Newly launched Rice website offers resources and answers for students affected by DACA

Students who are in the U.S. without documentation face an increasingly large array of issues in college, from successfully finding off-campus housing to securing financial aid for future semesters. A new Rice website,, is intended to become a resource for students with concerns about these matters and more.


“It started with the students,” said Matt Taylor, associate vice provost for academic affairs and adjunct associate professor of humanities, who was first approached about creating a centralized resource for so-called “undocumented” students by Lovett College sophomore and Student Association Senator Ariana Engles. “Students she knew were coming to her and looking for resources and answers from the university,” Taylor said.

Together, they divided duties and tackled a long list of requirements for getting a website up and running to answer the sorts of questions these students were asking most frequently. They examined the resources of various peers, from large state institutions in California — an estimated 72,300 students in the U.S. without legal permission are enrolled in the University of California system, for example — to smaller, private universities and liberal arts colleges. Student advice on compiling an FAQ was solicited; various “high-touch” departments such as the Office of International Students and Scholars and the Office of Student Success Initiatives were consulted for advice. Even the Rice University Police Department did its part, answering students’ specific questions about how they might interact with police.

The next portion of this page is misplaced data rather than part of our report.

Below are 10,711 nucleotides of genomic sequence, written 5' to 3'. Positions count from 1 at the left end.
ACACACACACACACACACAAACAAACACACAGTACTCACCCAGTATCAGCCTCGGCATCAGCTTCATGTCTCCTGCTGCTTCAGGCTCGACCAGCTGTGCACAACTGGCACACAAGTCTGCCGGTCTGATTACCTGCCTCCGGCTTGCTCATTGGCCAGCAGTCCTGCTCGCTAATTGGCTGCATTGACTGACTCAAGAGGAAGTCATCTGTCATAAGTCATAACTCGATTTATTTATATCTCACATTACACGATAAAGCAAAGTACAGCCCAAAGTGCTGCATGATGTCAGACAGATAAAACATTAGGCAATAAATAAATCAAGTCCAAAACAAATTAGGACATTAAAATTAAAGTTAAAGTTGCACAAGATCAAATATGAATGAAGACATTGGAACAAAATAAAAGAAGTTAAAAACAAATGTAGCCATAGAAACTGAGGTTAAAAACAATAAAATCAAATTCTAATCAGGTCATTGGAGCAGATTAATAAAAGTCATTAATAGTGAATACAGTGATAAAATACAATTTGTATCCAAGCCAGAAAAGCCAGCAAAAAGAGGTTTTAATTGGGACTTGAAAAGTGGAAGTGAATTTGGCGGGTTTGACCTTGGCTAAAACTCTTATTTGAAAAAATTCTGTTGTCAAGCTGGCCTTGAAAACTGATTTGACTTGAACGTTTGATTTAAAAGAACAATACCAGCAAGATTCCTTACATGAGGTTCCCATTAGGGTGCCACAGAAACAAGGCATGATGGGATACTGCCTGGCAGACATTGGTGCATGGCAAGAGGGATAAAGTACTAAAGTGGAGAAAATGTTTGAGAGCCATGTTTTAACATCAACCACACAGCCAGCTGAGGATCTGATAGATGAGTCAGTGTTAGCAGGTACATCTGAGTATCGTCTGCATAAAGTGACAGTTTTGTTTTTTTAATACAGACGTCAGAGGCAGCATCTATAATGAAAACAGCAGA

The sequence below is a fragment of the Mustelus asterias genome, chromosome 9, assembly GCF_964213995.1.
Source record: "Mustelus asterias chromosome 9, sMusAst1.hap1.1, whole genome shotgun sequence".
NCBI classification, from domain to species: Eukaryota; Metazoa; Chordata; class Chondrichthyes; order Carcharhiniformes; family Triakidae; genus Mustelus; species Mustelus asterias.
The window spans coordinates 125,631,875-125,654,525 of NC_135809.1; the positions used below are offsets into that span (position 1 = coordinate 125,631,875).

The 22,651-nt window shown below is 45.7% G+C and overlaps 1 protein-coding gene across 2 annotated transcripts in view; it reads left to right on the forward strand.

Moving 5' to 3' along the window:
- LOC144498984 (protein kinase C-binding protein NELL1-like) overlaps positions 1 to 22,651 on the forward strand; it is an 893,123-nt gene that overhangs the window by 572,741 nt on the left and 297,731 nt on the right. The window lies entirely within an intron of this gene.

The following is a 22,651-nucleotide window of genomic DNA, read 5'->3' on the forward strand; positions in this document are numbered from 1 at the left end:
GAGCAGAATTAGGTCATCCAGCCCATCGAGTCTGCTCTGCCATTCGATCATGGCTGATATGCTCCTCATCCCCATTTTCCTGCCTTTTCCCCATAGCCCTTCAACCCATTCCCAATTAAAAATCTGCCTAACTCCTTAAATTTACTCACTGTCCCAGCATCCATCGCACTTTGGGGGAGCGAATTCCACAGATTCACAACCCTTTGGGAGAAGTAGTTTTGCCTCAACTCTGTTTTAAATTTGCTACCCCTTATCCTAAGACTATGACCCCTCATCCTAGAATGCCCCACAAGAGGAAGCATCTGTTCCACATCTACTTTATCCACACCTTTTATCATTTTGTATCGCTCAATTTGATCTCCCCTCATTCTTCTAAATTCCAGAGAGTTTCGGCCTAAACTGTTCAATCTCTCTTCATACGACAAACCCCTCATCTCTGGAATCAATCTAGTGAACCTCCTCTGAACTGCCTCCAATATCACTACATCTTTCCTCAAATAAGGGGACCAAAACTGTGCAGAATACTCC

“Everybody was very responsive,” Taylor said. “Everybody understands the issues and wants to get as much information out there as possible.” In only three months, was up and running, with a full FAQ section, lists of campus, local and national resources and statements of university support, including President David Leebron’s Sept. 5, 2017 email to the Rice community when the White House administration announced plans to end the Deferred Action for Childhood Arrivals (DACA) program, and Rice’s undergraduate admission policy for DACA and undocumented students.

The website will continue to evolve as other questions arise and as the U.S. government’s position and policies on the DACA program are updated.

Student response to the website has been positive so far, Taylor said, emphasizing that Rice’s work in providing resources and support to DACA and students in the country without legal documentation is ongoing — helped in large part by the support Rice students have shown for their peers on campus.

“This is the perfect example of when students identify a need, the university reacts pretty quickly and the partnership with the administration is a productive one,” Taylor said. “My role was to try to just make it happen for the students; they figured out what we needed.”

About Katharine Shilcutt

Katharine Shilcutt is a media relations specialist in Rice University's Office of Public Affairs.